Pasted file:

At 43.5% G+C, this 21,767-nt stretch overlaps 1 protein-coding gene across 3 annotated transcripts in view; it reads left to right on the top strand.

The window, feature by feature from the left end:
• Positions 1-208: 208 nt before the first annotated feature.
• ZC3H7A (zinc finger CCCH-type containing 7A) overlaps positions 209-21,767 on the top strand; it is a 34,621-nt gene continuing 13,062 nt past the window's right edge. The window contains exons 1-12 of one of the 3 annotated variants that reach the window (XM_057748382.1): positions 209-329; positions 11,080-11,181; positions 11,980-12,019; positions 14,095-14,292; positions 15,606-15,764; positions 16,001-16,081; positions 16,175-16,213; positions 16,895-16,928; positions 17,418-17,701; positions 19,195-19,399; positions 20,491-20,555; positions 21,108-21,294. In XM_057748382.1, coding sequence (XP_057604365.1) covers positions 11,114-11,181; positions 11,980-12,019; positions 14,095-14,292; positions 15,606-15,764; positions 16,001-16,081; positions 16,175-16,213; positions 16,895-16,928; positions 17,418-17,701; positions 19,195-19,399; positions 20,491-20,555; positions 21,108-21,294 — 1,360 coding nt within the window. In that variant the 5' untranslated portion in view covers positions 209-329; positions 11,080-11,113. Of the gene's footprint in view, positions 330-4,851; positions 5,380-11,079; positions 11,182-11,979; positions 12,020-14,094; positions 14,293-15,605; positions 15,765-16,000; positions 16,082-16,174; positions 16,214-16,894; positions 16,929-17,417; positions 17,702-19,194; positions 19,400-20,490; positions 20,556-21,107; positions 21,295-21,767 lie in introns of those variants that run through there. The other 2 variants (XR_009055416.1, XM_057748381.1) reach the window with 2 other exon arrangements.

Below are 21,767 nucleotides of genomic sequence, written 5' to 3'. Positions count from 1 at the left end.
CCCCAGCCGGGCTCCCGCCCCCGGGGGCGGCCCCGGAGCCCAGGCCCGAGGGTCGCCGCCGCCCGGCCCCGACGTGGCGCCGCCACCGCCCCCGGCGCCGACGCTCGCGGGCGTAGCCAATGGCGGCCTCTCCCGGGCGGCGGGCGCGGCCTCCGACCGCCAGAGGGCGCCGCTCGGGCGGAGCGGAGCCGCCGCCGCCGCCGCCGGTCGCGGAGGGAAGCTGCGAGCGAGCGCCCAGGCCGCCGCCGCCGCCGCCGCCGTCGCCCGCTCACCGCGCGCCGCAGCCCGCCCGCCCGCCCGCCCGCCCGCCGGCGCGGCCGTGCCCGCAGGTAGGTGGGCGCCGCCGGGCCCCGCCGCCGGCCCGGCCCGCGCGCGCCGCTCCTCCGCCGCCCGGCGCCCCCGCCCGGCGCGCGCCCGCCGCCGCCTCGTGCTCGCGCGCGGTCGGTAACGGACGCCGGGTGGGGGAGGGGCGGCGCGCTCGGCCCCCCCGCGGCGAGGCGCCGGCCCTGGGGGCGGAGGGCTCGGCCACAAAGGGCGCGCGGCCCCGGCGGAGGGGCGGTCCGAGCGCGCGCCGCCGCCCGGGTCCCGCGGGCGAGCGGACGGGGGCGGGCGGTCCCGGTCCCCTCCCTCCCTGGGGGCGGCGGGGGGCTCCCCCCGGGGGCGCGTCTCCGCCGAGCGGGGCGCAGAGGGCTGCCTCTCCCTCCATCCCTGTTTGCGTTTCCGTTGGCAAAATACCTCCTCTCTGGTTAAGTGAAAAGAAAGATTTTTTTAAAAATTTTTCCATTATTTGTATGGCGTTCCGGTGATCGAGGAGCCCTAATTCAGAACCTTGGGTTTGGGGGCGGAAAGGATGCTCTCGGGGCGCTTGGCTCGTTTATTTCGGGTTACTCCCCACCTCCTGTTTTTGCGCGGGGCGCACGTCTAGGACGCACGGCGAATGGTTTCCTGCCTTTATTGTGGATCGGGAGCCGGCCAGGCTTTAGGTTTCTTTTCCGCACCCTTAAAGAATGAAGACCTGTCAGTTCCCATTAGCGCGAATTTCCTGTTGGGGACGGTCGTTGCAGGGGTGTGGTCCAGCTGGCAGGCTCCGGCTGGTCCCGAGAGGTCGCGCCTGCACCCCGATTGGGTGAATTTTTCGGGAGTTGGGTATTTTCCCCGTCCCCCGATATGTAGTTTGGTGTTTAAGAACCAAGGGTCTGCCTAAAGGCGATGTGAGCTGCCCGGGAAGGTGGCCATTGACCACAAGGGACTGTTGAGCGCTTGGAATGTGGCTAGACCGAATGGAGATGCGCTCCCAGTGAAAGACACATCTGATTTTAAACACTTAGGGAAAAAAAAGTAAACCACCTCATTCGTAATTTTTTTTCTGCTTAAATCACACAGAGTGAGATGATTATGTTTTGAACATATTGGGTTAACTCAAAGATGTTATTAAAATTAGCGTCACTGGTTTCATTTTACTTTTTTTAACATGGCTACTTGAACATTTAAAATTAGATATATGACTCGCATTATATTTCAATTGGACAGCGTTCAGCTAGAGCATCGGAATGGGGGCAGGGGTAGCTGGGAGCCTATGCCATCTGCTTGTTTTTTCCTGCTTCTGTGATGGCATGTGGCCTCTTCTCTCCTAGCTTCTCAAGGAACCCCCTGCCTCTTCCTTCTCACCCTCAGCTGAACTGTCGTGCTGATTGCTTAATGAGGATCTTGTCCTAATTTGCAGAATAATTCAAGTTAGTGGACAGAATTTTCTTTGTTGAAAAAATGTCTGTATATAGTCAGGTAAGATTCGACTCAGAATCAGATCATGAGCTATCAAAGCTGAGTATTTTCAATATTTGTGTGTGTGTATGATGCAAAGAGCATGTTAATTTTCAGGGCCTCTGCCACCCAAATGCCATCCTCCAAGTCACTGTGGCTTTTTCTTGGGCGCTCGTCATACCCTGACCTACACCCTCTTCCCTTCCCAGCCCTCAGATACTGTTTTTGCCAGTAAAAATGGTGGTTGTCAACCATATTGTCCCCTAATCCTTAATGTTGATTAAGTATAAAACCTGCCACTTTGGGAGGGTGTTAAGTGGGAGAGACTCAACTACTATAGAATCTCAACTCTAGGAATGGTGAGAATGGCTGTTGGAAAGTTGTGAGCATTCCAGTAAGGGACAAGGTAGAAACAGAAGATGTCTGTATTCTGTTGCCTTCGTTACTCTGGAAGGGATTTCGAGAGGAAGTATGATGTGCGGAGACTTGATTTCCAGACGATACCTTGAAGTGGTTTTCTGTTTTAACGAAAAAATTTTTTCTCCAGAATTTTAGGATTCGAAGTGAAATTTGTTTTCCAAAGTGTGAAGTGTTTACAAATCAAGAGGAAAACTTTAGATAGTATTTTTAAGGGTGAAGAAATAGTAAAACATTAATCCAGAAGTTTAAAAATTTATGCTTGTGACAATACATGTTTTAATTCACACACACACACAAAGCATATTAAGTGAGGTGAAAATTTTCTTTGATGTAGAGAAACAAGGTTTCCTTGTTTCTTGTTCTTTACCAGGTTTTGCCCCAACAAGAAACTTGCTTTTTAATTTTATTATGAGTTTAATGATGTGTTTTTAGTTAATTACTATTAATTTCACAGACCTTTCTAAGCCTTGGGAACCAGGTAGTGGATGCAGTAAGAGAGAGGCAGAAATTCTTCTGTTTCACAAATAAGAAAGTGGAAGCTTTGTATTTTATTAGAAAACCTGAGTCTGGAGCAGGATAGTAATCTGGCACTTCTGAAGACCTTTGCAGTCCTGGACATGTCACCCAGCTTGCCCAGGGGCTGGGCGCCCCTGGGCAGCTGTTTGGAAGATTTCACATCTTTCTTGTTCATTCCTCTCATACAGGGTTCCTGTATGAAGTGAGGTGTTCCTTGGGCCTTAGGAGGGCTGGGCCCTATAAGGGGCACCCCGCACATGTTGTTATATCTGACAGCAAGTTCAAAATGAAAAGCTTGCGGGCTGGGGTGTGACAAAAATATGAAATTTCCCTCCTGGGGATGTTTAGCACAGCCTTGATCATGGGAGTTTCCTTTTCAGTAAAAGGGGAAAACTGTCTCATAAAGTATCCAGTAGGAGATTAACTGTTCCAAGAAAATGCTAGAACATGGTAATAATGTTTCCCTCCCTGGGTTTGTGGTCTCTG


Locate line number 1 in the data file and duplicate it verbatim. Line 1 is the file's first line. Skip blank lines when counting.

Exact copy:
At 43.5% G+C, this 21,767-nt stretch overlaps 1 protein-coding gene across 3 annotated transcripts in view; it reads left to right on the top strand.